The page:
Macau African Chicken  非洲鸡
(adapted from Table for 2...or more)
  • 1 chicken thigh
  • 1 potato, peeled and cut into wedges (side dish)
  • 1/4 tsp paprika
  • 1/4 tsp five spice powder
  • 2 shallots, finely minced
  • 1 garlic, finely minced
  • 1/4 tsp salt
  • dash of black pepper
  • 1 sprig rosemary, finely minced
  • 4 shallots
  • 2 garlic
  • 2 chilli padi
  • 1 tsp paprika
  • 1/4 cup grated coconut
  • 1 Tbsp peanut butter
  • 1 Tbsp ketchup
  • 1 bay leaf
  • 1/2 pc chicken bouillon
  • 1cup water
  1. Marinate chicken thigh for at least 1 hr.
  2. Blend shallots, garlic and chilli into a coarse paste (I use electric blender).
  3. Heat Happy Call pan on medium low heat, toast grated coconut until fragrant and very slightly browned. Remove and set aside.
  4. Wipe pan clean and put in about 2 Tbsp of oil. Fry the potatoes until lightly golden and set aside.
  5. Using the same oil, put in the chicken thigh, fry till brown, no need  to cook through. Remove and set aside.
  6. Using the same oil, cook the paste (from step 2) on medium low heat until it turns glossy and fragrant.
  7. Add the remaining gravy ingredients. Let the ingredients come to a boil then lower heat to simmer for 2 mins.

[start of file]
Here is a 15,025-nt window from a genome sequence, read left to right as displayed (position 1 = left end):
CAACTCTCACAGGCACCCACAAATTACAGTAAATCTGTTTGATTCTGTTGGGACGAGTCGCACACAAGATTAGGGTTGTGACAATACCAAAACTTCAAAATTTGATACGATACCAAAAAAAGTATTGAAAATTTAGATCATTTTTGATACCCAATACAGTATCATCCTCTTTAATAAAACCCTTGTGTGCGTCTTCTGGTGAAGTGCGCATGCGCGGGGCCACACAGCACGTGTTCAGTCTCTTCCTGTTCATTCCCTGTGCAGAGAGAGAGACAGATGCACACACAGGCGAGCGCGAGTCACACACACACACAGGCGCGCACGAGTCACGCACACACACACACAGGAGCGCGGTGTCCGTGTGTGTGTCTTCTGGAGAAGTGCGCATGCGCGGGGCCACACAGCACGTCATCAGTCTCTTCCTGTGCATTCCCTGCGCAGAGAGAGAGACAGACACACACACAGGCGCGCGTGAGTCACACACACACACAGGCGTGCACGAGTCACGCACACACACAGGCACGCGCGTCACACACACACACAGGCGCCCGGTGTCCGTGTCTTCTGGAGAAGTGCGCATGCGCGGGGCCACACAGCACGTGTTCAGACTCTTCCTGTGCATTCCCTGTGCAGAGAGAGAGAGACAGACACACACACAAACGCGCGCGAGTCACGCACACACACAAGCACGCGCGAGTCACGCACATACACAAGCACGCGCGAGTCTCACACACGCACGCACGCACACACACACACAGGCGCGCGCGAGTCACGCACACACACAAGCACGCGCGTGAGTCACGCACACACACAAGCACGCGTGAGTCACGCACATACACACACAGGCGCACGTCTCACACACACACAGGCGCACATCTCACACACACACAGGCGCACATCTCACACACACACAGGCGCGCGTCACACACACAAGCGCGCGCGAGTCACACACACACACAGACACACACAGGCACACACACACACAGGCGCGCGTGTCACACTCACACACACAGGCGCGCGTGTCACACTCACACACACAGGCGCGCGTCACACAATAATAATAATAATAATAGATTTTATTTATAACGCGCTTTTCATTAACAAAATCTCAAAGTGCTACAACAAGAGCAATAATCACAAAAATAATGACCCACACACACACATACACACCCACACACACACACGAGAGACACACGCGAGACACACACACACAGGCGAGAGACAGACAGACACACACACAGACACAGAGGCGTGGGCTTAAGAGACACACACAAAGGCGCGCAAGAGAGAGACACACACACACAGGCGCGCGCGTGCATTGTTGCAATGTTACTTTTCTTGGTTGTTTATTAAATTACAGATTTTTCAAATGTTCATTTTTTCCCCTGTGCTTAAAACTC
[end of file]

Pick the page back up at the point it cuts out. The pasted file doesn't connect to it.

8. Add the chicken thigh and cover the Happy Call pan. Cook on low heat for about 7 mins then flip over the pan. Cook on low heat for about 7 mins. Watch closely and avoid the thigh from getting burnt, adjust heat and cooking time accordingly.
  9. Flip pan over, push the thigh and gravy to one side, add the potato (from step 4) and cook on low heat for about 2 mins.
  10. Remove chicken thigh and potato, place on serving plate, spoon gravy over thigh and serve warm.

I must say the gravy was very unique, rather dry, not quite satay sauce, not quite curry either. I used chilli padi so it was very spicy, but I could still taste a tinge of peanut butter with aroma from grated coconut and the spices. I quite like it! Not sure if hubby would like it though. Perhaps will cook it again another day for him to try.

I am submitting this post to Asian Food Fest ( Hong Kong + Macau ) – Jan+Feb Month hosted by Annie of Annielicious Food

13 February 2014

Swiss Wings 瑞士鸡翼 - AFF HK/Macau Jan/Feb 2014

Gosh, tomorrow is the 15th day of the Lunar New Year (元宵) which officially marks the end of the Chinese New Year festivity. Coincidentally it's also Valentine's Day. For me, the past two weeks had gone by in a blur, preoccupied mostly by family matters. Didn't have the mood to cook or blog or even post photos on FB, although I still have tons of unedited photos and many blog posts to write! Hope I can pick myself up soon!!